Robin Rendle has a nice piece on RSS, reading, and writing on the web1. Robin covers some of the ways RSS helped writers find community, and writes about the current state of the RSS ecosystem. He also writes about the benefits to publishing on your own site instead of a platform:
Folks now seem to recognize the value of having your own little plot of land on the web and, although it’s still pretty complex to make your own website and control all that content, it’s worth it in the long run. No one can run ads against your thing. No one can mess with the styles. No one can censor or sunset your writing.
That brought to mind a short blog post from a few years ago by Frank Chimero, “Homesteading”. The original is no longer linked on his site, but Internet Archive has a snapshot. Frank writes:
I’m returning to a personal site, which flips everything on its head. Rather than teasing things apart into silos, I can fuse together different kinds of content. Instead of having fewer sections to attend to distracted and busy individuals, I’ll add more (and hopefully introduce some friction, complexity, and depth) to reward those who want to invest their time. I won’t use analytics—actually, I won’t measure at all. What would I do with that data anyway? In this case, it’s just more noise. The singular thread that runs through everything is only “because I like it.”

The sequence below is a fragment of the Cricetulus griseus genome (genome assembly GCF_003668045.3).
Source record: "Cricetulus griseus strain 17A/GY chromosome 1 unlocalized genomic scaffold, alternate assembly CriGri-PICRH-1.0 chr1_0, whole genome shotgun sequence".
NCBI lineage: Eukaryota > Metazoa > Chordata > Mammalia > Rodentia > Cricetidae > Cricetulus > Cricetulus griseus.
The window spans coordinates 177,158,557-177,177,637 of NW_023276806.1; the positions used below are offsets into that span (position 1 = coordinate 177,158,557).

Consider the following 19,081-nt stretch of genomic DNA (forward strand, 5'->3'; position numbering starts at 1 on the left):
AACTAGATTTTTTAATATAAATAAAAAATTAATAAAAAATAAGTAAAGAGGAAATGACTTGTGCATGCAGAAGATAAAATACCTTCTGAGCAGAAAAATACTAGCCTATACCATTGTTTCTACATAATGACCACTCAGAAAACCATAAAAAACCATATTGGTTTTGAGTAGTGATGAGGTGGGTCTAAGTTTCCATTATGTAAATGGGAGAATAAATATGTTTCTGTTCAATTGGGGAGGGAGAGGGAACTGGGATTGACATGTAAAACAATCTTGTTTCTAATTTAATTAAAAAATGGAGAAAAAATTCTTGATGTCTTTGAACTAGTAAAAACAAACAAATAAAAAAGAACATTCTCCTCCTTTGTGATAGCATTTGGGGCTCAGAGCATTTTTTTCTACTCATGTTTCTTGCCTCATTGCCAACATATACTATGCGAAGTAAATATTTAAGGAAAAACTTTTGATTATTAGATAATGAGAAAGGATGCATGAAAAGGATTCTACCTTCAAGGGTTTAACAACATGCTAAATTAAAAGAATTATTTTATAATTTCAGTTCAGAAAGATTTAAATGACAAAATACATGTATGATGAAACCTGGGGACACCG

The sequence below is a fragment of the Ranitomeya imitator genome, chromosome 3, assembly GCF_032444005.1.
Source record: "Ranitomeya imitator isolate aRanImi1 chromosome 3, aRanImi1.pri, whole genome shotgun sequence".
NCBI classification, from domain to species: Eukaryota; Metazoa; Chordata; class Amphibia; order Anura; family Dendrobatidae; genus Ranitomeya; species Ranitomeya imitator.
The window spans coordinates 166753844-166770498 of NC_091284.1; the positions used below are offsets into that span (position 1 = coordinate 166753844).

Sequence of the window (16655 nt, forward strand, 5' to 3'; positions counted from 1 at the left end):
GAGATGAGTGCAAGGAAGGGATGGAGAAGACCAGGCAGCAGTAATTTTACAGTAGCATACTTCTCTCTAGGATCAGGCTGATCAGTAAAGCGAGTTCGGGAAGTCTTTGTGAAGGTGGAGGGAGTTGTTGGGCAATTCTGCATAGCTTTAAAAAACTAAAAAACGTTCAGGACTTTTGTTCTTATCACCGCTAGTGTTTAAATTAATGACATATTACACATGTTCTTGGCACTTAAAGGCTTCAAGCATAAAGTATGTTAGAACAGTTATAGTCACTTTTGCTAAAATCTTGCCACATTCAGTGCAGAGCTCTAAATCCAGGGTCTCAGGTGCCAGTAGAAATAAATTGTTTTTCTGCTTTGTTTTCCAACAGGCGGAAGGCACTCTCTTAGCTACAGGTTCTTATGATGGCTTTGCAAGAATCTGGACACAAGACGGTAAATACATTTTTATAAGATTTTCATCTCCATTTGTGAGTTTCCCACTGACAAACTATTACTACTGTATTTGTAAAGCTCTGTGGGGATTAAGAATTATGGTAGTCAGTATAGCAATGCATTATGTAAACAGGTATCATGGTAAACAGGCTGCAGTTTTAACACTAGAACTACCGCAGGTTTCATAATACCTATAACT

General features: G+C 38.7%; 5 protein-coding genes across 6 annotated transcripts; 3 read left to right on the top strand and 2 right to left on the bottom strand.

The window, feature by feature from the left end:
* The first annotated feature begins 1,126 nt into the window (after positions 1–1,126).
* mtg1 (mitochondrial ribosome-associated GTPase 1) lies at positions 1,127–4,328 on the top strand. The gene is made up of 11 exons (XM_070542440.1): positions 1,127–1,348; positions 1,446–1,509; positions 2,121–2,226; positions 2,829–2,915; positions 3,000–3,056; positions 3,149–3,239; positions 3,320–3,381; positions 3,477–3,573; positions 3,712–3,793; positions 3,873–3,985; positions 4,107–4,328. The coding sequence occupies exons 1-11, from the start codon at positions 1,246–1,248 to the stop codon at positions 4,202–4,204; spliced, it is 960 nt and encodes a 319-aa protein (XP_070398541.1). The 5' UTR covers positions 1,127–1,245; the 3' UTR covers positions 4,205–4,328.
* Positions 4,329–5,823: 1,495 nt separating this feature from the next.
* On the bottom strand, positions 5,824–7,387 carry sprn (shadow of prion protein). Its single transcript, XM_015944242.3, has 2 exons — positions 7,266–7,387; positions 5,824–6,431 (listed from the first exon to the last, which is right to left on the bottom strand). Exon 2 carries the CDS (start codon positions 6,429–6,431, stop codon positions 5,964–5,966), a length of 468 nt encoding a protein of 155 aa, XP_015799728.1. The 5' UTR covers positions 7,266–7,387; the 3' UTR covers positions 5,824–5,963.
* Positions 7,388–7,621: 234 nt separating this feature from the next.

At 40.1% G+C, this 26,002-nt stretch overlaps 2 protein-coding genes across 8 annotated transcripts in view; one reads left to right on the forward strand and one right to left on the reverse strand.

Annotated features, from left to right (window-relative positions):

I’ve found it useful to have a little of both as part of my daily reading: it’s nice to interact with folks on-the-fly via Twitter, but that’s a different mode than the leisurely exploration of a personal site that feels akin to browsing someone’s bookshelf and sensing the history behind each item. My own RSS habits took a dip a few years ago as my Twitter use peaked, but lately I find myself drawn more and more to RSS, a quieter space that seems to give a better return for my time.